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Thursday, July 10, 2014 |  Madison, WI: 77.0° F  Mostly Cloudy
The Daily

MUSIC

With Madison Symphony Orchestra, pianist Simone Dinnerstein plays impressive if over-thought Beethoven concerto

Beethoven's "Emperor" concerto, his fifth and last for piano and orchestra, is one of the great masterpieces of the literature. Its guest soloist this weekend with the Madison Symphony Orchestra is the acclaimed young pianist Simone Dinnerstein, who is not only a very interesting personality but a highly intelligent if still-idiosyncratic musician. >More
 Pianist Simone Dinnerstein plays otherworldly Beethoven

This weekend in Overture Hall, the Madison Symphony Orchestra will play a concert of fifths -- Elgar's Fifth March, Prokofiev's Fifth Symphony and Beethoven's Fifth Piano Concerto -- with the sensational Simone Dinnerstein. Originally, Beethoven's introspective Fourth Piano Concerto was slated for performance, but when it was switched for the epic Fifth, the concert became a raucous and sublime celebration of humanity rarely heard in a single program. >More
 Zooniversity's UW-themed hip-hop is a social networking smash

Wisconsin's great "Teach Me How to Bucky" T-shirt fad was launched by accident. It was the first day of class at UW-Madison, Sept. 2, 2010, and senior Quincy Kwalae walked into the wrong room. "Ironically," he says, "it was an entrepreneur class." >More
 Madison rockers fundraise for a skateboard park

Jeanette Dunscombe says she grew up in the skateboard community in Arizona before she moved to Madison 13 years ago. Now that she has two sons learning to grind and flip locally, she is helping Madison build its first outdoor skate park. She's doing it the way she knows how -- booking a rock show. >More
 Steamy Monteverdi duet caps Wisconsin Baroque Ensemble concert

As with its last concert, in late November, the Wisconsin Baroque Ensemble drew a capacity audience at the old Gates of Heaven Synagogue in James Madison Park Sunday afternoon -- and an enthusiastic audience, too. >More
 Piano Fondue crafts delicious performances from guilty pleasures

It's Friday night at the Brink Lounge, and Josh Dupont and Adam Nelson have laced up their sneakers. Though piano-bar performers tend to sport shiny wingtips, this wardrobe choice makes sense once the show begins. These guys are musical triathletes, performing a marathon set of tunes, swimming through piles of song requests and riding jokes to their hilarious conclusions. >More
 UW's Laura Schwendinger takes a risky route to Carnegie Hall

"Thrilling" is one of the words she uses. Exciting. Fascinating. Dangerous. Laura Schwendinger is describing her experience with "Shadings," the contemporary composer's collaboration with her cousin, New York-based lighting designer Leni Schwendinger. Scheduled to premiere March 4 at Carnegie Hall as part of the American Composers Orchestra's Playing It UNsafe project, "Shadings" finds the UW-Madison music composition professor confronting risk. >More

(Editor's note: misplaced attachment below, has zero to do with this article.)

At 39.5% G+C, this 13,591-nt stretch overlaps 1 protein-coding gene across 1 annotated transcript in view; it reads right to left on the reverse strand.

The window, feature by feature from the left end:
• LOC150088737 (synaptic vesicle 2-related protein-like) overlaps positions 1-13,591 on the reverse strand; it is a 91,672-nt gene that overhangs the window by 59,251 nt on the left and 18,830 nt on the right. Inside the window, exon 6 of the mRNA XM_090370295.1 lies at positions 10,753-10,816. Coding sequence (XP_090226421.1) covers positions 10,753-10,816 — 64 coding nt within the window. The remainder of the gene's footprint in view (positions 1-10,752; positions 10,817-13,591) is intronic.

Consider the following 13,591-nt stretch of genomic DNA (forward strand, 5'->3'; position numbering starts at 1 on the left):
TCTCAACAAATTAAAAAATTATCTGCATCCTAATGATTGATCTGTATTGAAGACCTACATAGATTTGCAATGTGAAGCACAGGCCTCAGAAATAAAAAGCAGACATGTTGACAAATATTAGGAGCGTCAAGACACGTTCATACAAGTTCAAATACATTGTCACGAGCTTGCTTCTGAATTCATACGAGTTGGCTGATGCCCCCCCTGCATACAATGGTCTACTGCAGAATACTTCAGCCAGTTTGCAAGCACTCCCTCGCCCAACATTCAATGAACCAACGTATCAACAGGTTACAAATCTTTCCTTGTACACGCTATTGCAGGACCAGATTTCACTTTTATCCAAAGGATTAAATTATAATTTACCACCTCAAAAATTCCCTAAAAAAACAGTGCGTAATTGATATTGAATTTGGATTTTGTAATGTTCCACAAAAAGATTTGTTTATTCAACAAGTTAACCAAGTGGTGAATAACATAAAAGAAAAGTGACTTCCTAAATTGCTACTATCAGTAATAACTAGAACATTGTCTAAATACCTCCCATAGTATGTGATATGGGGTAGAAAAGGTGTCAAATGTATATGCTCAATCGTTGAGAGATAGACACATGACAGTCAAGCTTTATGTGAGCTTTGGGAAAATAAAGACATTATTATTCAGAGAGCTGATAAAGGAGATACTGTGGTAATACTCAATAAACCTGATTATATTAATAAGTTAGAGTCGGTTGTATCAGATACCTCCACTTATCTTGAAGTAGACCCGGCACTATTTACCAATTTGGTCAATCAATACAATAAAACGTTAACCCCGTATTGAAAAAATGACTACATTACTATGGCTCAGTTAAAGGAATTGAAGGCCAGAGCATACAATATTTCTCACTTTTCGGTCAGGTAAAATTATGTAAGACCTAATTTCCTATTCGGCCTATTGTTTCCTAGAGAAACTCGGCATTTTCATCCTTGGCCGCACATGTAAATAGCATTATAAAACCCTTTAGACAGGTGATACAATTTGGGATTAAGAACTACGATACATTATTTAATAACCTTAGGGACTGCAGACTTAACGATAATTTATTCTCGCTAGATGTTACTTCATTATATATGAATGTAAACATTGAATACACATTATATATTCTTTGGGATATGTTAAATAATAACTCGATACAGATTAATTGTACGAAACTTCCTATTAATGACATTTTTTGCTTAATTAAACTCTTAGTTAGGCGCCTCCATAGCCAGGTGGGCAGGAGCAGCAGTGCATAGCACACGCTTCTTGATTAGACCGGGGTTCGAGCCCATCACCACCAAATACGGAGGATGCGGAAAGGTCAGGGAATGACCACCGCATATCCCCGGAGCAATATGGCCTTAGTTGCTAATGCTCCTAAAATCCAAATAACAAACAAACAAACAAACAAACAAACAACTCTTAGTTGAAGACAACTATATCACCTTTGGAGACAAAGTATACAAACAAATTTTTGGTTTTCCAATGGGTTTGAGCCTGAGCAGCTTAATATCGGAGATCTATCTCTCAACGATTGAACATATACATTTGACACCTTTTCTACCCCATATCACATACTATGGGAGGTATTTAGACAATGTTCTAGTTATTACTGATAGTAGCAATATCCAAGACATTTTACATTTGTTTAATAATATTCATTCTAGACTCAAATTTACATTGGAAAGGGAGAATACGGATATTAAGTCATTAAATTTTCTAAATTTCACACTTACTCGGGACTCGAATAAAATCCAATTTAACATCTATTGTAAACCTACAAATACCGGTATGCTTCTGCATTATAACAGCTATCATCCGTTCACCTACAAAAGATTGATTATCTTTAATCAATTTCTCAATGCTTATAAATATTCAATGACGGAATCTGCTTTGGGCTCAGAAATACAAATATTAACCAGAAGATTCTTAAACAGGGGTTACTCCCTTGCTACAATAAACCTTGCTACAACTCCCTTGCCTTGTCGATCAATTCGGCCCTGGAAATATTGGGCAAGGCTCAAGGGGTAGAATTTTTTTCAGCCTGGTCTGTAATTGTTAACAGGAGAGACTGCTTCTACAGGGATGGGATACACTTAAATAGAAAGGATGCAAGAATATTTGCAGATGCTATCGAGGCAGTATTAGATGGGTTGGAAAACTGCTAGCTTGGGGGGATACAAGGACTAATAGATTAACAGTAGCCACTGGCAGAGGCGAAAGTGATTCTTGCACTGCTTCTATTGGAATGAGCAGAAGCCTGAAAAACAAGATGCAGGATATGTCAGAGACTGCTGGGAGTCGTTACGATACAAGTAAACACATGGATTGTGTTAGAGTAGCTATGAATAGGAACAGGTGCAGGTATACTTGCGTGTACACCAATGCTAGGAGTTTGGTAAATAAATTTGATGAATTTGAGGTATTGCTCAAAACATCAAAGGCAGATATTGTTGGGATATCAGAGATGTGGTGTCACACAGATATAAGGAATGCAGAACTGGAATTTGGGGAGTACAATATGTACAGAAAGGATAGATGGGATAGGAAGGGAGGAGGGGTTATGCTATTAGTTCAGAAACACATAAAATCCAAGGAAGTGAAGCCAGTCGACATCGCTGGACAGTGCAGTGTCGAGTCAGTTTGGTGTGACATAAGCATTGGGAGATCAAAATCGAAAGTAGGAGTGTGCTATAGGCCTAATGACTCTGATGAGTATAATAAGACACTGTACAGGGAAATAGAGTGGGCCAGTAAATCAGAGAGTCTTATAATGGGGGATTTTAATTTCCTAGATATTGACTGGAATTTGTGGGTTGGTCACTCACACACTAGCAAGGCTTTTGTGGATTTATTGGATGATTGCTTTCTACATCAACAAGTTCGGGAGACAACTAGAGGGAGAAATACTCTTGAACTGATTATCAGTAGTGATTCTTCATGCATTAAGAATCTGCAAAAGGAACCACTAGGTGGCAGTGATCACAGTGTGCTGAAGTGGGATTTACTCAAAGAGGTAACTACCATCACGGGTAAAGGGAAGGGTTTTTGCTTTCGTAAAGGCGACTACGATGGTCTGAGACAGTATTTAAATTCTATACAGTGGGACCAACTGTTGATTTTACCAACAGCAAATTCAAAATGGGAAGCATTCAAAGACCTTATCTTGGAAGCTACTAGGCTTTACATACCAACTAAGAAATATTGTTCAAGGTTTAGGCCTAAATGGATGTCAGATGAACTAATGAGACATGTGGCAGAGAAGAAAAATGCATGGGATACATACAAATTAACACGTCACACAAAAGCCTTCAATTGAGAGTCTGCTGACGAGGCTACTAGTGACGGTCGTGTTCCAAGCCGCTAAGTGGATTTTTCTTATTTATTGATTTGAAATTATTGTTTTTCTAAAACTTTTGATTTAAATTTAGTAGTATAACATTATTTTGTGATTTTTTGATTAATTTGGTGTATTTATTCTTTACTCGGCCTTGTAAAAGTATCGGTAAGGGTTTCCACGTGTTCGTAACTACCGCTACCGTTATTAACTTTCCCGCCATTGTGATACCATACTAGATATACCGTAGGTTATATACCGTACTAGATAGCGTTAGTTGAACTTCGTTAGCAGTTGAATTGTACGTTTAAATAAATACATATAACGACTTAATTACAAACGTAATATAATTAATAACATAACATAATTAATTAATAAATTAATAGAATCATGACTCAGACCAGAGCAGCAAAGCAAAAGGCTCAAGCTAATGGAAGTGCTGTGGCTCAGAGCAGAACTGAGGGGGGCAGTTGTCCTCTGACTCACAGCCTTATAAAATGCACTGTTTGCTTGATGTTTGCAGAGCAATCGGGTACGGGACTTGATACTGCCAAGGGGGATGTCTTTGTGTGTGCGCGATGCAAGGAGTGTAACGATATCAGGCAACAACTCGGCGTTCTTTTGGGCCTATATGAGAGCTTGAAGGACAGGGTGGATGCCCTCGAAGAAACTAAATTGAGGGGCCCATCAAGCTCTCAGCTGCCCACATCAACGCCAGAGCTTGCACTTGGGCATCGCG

Madison Opera's Threepenny Opera entertains brilliantly

The Madison Opera has established the practice of presenting smaller-scale midwinter works in the Overture Playhouse. This season, for what proves the company's last production before general director Allan Naplan departs to Minneapolis, the offering is The Threepenny Opera of Bertolt Brecht and Kurt Weill. >More
 The Threepenny Opera is a modern masterpiece about depravity

Once in a lifetime, a play comes along that crystallizes an era and changes our way of thinking about theater. Add some seductive music to the mix and you have that unforgettable concoction of political satire, love-gone-wrong and decadence that is The Threepenny Opera. The Madison Opera's production of this masterpiece lights up the Overture Center's intimate Playhouse this weekend and next. The cast includes American Players Theatre favorites James DeVita and Tracy Michelle Arnold, and the acclaimed Dorothy Danner directs. >More
 Milwaukee bands make a rare onslaught on Madison this week

Three Milwaukee bands are playing two Madison venues this week. You might think that's business as usual, but it's not a routine occurrence. That's surprising, considering only 70 miles separate the two metropolitan areas. Madison club owners say there's a musical disconnect between Mad Town and the Brew City. >More
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